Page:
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The Papers: ‘No 10 slams attacks’ and ‘royal Netflix rage’

The Papers: 'No 10 slams attacks' and 'royal Netflix rage' thumbnail

By BBC NewsStaffPublishedduration5 hours agoimage captionThe reported power struggle at the heart of Boris Johnson’s government continues to dominate Sunday’s papers. The Observer says new No 10 press secretary Allegra Stratton was left “in tears all morning” following reports Downing Street’s outgoing communications director Lee Cain had criticised her. A close friend of Ms Stratton…

By BBC News
Staff

Published

image captionThe reported power struggle at the heart of Boris Johnson’s government continues to dominate Sunday’s papers. The Observer says new No 10 press secretary Allegra Stratton was left “in tears all morning” following reports Downing Street’s outgoing communications director Lee Cain had criticised her. A close friend of Ms Stratton tells the paper she is “very upset” at the turn of events given she did not even apply for the role – which will see the former journalist face questions from reporters on camera in the new year.
image captionDowning Street has hit back at “vicious and cowardly” attacks on Ms Symonds, according to the Sunday Telegraph. The paper says a “war of words” between Mr Johnson, Mr Cummings and Mr Cain was sparked by a bitter row – fuelled by Ms Symonds’ antipathy towards them. One insider also tells the Telegraph “no decision is ever final” because the PM appears to need to consult his partner – but another source says this claim is “laughable”.
image caption“Turmoil in Downing Street” is how the Sunday Mirror casts its report of events at No 10 this week. The paper alleges allies of chief adviser Dominic Cummings used the phrase “Princess Nut Nuts” as a “cruel nickname” for Mr Johnson’s fiancé Carrie Symonds.
image captionMeanwhile, the PM has promised backbench Tories there will be “no backsliding on Brexit” amid the departures of Vote Leave architects Dominic Cummings and Lee Cain from Downing Street, the Sunday Express reports.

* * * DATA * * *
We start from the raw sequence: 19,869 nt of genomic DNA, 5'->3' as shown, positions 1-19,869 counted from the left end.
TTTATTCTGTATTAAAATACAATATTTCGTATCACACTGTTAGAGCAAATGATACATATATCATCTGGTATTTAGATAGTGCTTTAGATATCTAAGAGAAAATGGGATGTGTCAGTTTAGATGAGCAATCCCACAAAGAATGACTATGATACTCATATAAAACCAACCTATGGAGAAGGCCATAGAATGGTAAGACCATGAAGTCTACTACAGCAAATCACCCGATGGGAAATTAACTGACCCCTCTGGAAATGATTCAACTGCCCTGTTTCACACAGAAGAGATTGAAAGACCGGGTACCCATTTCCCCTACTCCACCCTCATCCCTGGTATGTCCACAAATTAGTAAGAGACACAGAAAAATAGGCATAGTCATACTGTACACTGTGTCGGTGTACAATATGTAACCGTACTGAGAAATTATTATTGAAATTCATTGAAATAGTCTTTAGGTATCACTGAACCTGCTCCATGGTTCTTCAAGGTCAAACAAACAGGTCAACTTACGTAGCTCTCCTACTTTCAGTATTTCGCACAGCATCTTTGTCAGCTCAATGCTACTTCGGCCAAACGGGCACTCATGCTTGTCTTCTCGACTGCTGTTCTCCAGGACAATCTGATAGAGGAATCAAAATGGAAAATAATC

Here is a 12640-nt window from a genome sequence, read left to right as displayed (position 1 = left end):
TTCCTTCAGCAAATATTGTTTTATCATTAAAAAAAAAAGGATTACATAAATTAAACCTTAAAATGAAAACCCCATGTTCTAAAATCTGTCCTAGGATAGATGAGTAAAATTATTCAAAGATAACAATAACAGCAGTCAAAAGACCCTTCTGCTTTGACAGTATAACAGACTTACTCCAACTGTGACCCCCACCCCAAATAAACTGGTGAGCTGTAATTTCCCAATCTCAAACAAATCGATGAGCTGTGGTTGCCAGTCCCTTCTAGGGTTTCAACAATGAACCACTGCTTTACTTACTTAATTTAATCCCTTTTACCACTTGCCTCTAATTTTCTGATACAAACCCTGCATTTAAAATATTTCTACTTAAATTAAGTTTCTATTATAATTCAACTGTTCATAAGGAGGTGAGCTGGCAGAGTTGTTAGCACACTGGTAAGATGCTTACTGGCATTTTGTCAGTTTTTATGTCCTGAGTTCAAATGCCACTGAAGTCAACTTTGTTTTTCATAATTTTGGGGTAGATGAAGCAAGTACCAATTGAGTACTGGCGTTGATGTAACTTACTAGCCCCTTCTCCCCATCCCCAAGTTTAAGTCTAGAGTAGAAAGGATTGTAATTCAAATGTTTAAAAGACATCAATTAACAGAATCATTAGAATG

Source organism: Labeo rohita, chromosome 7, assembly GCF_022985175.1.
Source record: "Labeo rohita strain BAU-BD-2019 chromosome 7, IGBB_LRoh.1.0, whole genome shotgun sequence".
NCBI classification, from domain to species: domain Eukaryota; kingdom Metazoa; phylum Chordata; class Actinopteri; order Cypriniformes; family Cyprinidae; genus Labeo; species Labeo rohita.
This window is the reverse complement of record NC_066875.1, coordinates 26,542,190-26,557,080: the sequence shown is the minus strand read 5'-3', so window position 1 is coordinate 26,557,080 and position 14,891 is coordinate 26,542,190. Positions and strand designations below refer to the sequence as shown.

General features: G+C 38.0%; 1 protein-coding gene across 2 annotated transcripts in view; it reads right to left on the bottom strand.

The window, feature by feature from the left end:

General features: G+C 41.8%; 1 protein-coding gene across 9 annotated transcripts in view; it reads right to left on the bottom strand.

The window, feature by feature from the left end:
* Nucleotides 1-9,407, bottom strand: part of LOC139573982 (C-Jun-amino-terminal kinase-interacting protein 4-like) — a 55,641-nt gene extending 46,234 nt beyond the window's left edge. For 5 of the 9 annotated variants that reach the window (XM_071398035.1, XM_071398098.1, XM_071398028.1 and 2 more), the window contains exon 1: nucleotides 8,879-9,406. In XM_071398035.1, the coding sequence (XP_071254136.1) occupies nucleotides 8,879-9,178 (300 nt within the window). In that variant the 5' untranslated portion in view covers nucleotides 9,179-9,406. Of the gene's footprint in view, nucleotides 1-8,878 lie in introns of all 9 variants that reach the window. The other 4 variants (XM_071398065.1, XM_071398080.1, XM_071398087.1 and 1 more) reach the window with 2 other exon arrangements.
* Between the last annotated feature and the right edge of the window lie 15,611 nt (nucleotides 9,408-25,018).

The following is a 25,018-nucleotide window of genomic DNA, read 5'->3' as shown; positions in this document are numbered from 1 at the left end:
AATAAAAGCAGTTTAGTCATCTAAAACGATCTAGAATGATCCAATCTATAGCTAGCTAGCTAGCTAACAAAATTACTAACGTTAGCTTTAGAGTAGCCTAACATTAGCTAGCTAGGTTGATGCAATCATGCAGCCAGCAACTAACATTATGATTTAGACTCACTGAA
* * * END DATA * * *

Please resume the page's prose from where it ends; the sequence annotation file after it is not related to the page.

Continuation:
image captionPrince Charles is among the royals angry at the new series of Netflix drama The Crown, according to the Mail on Sunday. Friends of the heir to the throne say the drama is “trolling on a Hollywood budget”. Sources rage to the paper that “fiction is presented as fact” in the TV epic, which it says promotes a “twisted version of events”. The Crown’s fourth series is released later on Sunday.
image captionThe Sunday Times suggests a “chumocracy” rules at the heart of government after finding an influential lobbyist advised health ministers and later sent information about the UK’s coronavirus response to private clients. The paper says George Pascoe-Watson was hired by the Department of Health on 9 April and discussed strategy “daily” with test-and-trace minister Lord Bethell until 7 October. The Sunday Times claims he later sent an email to clients saying he had been “privately advised” about restrictions due to come into force. Mr Pascoe-Watson says he fully declared his private sector role and responsibilities and denies sending information gleaned from calls about test-and-trace to clients.
image captionThe Sunday People reports the last words of Yorkshire Ripper Peter Sutcliffe who died this week – but says surviving victims believe “Hell is too good for him”.